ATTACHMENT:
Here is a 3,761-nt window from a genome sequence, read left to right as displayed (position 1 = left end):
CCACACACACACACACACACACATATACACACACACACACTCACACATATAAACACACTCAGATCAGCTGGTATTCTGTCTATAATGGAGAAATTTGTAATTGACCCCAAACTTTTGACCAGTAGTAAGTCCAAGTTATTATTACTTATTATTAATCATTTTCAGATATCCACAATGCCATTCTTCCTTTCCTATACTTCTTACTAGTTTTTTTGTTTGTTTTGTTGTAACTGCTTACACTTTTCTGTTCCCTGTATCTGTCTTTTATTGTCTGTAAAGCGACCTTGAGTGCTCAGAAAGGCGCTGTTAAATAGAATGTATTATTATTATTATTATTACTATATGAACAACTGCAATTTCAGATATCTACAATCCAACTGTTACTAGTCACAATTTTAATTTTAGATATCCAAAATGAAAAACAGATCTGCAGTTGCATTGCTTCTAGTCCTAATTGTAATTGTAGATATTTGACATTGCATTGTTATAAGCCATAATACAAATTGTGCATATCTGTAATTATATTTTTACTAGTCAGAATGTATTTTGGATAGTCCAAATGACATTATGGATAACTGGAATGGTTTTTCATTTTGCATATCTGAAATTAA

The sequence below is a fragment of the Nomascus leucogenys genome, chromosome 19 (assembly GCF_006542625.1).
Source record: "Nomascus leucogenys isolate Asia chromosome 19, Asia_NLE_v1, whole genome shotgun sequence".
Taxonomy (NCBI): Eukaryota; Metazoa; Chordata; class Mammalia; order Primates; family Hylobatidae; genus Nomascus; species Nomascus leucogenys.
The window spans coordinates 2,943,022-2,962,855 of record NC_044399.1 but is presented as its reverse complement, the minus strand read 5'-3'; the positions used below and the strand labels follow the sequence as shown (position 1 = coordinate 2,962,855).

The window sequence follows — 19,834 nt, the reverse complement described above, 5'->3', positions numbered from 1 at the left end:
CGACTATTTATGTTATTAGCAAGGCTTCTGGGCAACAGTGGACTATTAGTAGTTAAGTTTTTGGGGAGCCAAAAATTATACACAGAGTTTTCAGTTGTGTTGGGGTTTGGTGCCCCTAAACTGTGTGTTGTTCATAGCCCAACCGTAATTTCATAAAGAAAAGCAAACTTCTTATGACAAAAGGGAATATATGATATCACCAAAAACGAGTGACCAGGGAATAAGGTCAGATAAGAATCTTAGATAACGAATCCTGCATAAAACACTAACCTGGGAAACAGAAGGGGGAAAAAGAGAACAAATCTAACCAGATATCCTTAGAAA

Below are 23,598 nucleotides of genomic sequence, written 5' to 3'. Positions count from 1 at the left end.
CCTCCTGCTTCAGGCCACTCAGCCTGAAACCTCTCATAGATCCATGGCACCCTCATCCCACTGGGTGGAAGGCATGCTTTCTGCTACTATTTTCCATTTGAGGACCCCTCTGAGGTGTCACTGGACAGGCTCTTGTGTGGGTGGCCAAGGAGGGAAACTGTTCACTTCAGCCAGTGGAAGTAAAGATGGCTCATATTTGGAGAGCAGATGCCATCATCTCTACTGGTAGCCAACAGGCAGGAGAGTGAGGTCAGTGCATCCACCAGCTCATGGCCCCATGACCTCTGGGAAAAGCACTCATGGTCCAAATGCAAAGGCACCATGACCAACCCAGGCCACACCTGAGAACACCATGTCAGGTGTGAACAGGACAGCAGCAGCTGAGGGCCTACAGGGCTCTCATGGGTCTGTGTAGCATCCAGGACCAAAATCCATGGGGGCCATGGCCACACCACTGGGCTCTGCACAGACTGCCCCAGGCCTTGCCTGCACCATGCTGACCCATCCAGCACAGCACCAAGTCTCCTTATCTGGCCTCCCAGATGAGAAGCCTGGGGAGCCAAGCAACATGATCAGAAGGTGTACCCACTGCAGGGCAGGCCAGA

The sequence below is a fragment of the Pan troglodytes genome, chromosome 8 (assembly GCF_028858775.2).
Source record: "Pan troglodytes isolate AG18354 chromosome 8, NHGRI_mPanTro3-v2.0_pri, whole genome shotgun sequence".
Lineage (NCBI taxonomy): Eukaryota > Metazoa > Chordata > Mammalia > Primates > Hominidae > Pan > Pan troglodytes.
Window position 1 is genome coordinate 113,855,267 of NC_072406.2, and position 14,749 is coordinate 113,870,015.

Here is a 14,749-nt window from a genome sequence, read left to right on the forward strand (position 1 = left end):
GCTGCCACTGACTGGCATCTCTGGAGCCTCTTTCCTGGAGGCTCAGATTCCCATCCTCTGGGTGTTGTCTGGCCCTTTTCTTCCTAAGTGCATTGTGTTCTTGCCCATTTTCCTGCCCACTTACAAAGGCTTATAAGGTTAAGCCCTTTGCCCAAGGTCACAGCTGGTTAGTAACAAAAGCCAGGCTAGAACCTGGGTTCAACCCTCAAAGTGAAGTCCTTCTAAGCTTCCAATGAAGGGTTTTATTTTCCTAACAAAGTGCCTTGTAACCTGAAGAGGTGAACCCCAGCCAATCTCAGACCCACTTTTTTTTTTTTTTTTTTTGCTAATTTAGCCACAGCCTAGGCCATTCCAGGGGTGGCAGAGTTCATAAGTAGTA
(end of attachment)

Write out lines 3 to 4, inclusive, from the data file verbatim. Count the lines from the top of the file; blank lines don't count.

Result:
The sequence below is a fragment of the Nomascus leucogenys genome, chromosome 19 (assembly GCF_006542625.1).
Source record: "Nomascus leucogenys isolate Asia chromosome 19, Asia_NLE_v1, whole genome shotgun sequence".